Holy Cow Tractor Pulling Team

Operation

Modern tractors have many electrical switches and levers in the cab for controlling the multitude of different functions available on the tractor. Pedals Modern farm tractors usually have four or five foot-pedals for the operator on the floor of the tractor. The pedal on the left is the clutch. The operator presses on this pedal to disengage the transmission for either shifting gears or stopping the tractor. Some modern tractors have (or as optional equipment) a button on the gear stick for controlling the clutch, in addition to the standard pedal. Two of the pedals on the right are the brakes. The left brake pedal stops the left rear wheel and the right brake pedal does the same with the right side. This independent left and right wheel-braking augments the steering of the tractor when only the two rear wheels are driven. This is usually done when it is necessary to make a sharp turn. The split brake pedal is also used in mud or soft soil to control a tire spinning due to loss of traction. The operator presses both pedals together to stop the tractor. For tractors with additional front-wheel drive, this operation often engages the 4-wheel locking differential (diff-lock) to help stop the tractor when traveling at road speeds. The pedal furthest to the right is the foot throttle. Unlike in automobiles, it can also be controlled from a hand-operated lever ("hand throttle"). This helps provide a constant speed in field work. It also helps provide continuous power for stationary tractors that are operating an implement by shaft or belt. The foot throttle gives the operator more auto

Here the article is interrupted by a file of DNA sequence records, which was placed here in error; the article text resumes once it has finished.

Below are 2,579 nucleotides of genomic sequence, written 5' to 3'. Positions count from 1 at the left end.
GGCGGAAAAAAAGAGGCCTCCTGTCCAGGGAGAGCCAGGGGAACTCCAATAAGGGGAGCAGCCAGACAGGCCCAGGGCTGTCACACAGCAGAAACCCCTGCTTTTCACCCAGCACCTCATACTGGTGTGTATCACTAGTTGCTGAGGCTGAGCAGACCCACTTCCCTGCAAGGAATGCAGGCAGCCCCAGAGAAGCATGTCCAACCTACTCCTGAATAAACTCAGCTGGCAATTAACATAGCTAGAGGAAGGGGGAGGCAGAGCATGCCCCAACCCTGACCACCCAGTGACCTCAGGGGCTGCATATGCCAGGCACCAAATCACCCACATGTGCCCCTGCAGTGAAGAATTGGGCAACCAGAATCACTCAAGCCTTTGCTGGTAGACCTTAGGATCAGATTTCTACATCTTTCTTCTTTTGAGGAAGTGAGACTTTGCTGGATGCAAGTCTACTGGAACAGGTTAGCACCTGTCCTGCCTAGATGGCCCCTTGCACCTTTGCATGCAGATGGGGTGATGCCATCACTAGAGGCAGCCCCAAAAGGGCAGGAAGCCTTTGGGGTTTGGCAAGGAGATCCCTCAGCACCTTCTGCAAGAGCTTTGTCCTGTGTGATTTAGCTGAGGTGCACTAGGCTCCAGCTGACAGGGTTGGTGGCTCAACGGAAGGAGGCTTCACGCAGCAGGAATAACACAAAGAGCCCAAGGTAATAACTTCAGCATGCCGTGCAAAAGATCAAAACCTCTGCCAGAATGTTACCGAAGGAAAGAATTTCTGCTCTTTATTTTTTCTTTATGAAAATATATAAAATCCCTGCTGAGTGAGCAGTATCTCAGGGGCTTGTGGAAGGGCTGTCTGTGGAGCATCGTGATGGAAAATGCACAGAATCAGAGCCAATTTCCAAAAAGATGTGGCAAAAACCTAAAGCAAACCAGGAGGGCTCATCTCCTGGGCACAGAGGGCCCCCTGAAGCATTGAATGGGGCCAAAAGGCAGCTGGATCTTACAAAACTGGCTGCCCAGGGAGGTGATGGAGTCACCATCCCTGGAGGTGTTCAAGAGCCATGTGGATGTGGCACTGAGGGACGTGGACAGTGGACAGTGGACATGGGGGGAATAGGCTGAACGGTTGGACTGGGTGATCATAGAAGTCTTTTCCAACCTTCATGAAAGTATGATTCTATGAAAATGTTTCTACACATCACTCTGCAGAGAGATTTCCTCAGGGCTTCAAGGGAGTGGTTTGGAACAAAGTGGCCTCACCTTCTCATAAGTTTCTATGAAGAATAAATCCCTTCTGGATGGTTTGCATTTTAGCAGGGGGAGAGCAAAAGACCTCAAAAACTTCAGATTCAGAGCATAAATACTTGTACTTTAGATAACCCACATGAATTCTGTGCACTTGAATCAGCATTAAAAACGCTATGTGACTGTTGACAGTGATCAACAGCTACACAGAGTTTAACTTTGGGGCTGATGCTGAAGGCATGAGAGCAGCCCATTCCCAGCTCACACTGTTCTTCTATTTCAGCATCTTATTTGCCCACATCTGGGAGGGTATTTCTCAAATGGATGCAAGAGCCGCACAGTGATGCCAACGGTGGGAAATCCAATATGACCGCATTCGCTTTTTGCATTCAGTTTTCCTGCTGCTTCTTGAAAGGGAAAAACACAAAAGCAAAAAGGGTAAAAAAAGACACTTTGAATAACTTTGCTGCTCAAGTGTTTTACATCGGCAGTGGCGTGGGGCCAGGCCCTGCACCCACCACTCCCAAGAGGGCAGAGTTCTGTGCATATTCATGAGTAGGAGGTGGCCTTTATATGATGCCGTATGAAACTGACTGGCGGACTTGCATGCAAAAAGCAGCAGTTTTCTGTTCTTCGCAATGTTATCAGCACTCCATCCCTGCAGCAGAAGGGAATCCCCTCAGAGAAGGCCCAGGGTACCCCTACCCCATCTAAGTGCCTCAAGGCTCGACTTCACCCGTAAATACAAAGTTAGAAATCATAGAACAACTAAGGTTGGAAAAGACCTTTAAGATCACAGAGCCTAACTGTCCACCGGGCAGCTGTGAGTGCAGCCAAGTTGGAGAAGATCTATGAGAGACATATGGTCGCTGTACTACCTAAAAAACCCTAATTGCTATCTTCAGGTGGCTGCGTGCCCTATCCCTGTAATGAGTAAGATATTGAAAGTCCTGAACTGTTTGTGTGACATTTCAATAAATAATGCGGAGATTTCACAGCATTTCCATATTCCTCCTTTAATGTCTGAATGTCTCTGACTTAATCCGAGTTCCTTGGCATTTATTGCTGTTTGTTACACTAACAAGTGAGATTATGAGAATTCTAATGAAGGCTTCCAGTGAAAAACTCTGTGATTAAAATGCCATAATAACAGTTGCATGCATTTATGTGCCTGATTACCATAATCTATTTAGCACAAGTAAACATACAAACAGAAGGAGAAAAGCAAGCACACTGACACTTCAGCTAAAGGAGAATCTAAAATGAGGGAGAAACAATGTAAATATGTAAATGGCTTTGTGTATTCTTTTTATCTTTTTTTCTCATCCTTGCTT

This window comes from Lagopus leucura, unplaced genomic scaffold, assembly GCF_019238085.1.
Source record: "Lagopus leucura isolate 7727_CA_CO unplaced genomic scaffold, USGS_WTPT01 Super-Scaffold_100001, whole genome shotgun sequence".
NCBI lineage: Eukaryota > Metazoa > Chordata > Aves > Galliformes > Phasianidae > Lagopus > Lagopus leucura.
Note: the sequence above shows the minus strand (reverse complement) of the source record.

obile-like control over the speed of the tractor for road work. This is a feature of more recent tractors; older tractors often did not have it. In the UK, foot pedal use to control engine speed while travelling on the road is mandatory. Some tractors, especially those designed for row-crop work, have a 'de-accelerator' pedal, which operates in the reverse fashion to an automobile throttle, in that the pedal is pushed down to slow the engine. This allows fine control over the speed of the tractor when maneuvering at the end of crop rows in fields- the operating speed of the engine is set using the hand throttle, and to slow the tractor to turn, the operator simply has to press the pedal, and turn and release it once the turn is completed, rather than having to alter the setting of the hand throttle twice during the maneuver. A fifth pedal is traditionally included just in front of the driver's seat to operate the rear differential lock (diff-lock), which prevents wheel slip. The differential normally allows the outside wheel to travel faster than the inside wheel during a turn. However, in low-traction conditions on a soft surface, the same mechanism could allow one wheel to slip, further reducing traction. The diff-lock overrides this, forcing both wheels to turn at the same speed, reducing wheel slip and improving traction. Care must be taken to unlock the differential before turning, usually by hitting the pedal a second time, since the tractor with good traction cannot perform a turn with the diff-lock engaged. In modern tractors, this pedal is replaced with an electrical switch.

C.O.W. Systems